They are now on the fifth floor of the residential tower; there are 50 more to go. The big construction crane that stands next to the site is 220 feet high. Bovis Lend Lease, the general contractor, says that at the height of construction, on the top of the tower, the crane will be 720 feet above the crest of Rincon Hill.
The work goes on from 7 a.m. to 10 p.m., six days a week. There are 98 men and two women on the job -- carpenters, ironworkers ("rodbusters," they are called), laborers and some others. But when the job goes into a higher gear and construction of the condo units begins, there will be hundreds more.
Many of the workers say there is something special about this tower.
"This is one of those great projects you'll be able to tell your grandkids about," said Julie Anne Linsley, who runs a hoist -- a construction elevator -- inside the building.
"You'll be able to see this building from El Cerrito, from Richmond, from Fremont, from all over. I'll say, 'Look at that. Granny got to build that high-rise.' " Linsley, who is 39 and lives in Oakland, doesn't have any grandchildren yet, "but I plan on having 'em."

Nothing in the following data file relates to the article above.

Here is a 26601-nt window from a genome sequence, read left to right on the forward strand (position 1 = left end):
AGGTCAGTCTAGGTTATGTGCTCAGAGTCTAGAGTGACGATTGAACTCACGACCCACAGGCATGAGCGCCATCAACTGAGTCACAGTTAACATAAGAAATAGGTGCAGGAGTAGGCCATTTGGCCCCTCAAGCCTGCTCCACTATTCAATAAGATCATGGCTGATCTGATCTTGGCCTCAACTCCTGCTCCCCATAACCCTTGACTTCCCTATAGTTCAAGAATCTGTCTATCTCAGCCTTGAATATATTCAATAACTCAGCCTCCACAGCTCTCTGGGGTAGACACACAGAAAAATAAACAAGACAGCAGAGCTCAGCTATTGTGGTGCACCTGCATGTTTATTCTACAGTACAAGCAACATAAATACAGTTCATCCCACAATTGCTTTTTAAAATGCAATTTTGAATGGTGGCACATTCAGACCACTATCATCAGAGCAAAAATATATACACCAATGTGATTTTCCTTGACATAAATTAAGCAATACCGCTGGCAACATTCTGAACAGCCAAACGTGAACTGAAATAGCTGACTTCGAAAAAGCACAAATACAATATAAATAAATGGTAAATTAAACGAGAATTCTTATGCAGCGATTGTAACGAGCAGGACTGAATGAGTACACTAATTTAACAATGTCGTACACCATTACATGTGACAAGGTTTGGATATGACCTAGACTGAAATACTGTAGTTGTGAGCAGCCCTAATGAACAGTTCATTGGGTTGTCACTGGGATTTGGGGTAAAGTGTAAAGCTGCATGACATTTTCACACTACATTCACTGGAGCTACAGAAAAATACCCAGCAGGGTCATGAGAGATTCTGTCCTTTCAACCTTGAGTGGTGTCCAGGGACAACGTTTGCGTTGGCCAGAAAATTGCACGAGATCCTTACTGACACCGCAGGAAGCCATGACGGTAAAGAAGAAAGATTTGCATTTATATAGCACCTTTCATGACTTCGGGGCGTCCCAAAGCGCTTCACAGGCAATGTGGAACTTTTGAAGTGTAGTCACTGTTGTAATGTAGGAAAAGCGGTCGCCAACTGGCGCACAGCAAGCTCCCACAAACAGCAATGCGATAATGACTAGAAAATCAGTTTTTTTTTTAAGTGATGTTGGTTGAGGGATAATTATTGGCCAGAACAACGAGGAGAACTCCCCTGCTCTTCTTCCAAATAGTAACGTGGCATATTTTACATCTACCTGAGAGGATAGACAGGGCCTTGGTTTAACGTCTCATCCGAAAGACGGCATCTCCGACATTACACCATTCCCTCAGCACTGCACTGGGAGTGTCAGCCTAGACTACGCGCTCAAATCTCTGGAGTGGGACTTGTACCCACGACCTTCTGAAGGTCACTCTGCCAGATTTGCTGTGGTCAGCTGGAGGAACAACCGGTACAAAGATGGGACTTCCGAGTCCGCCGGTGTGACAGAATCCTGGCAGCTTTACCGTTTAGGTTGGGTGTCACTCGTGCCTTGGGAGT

Sometimes, the workers will simply stand and look at the building going up.
"You know," said Mike McGuire, a construction supervisor, "after a job like this, there aren't too many other projects in the world that wouldn't be happy to take you."
The Rincon Hill project has its ironic side, though.
In the 19th century, the hill and nearby South Park were fashionable neighborhoods, and then, in the 1920s and '30s, the hill went into a gradual decline. There were a number of shacks on the south side.